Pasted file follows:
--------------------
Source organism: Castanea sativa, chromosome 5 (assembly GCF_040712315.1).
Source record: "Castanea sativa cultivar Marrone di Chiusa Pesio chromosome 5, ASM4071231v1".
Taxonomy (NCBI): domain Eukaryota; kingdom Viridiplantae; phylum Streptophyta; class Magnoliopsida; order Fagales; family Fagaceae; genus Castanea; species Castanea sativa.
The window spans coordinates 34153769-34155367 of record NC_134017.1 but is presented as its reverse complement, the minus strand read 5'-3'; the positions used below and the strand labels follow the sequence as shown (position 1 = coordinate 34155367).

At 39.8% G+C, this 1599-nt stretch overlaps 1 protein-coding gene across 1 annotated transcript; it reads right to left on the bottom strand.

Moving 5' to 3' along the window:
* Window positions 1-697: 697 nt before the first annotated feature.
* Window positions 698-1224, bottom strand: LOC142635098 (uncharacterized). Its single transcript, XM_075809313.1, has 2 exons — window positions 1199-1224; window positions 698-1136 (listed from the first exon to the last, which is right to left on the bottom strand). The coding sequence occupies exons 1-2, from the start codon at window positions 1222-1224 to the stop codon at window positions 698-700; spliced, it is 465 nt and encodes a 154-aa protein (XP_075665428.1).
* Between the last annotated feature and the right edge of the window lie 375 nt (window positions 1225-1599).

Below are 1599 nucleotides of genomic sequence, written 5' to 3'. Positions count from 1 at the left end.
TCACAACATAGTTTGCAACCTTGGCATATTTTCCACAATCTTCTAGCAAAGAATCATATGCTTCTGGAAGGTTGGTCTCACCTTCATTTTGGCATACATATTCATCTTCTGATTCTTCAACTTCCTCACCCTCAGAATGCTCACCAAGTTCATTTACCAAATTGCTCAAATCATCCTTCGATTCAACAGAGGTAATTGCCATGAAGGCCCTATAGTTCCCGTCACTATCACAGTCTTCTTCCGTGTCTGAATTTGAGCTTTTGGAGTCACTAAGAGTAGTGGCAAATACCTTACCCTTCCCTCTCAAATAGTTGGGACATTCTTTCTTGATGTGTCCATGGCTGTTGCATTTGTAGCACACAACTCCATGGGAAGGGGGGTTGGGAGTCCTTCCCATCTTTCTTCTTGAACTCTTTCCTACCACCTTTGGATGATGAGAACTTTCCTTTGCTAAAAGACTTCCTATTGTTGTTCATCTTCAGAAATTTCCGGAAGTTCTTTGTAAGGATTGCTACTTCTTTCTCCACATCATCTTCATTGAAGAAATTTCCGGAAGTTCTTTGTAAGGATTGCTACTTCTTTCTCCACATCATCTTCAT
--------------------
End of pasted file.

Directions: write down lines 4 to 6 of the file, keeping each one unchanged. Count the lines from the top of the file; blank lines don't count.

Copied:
The window spans coordinates 34153769-34155367 of record NC_134017.1 but is presented as its reverse complement, the minus strand read 5'-3'; the positions used below and the strand labels follow the sequence as shown (position 1 = coordinate 34155367).

At 39.8% G+C, this 1599-nt stretch overlaps 1 protein-coding gene across 1 annotated transcript; it reads right to left on the bottom strand.

Moving 5' to 3' along the window: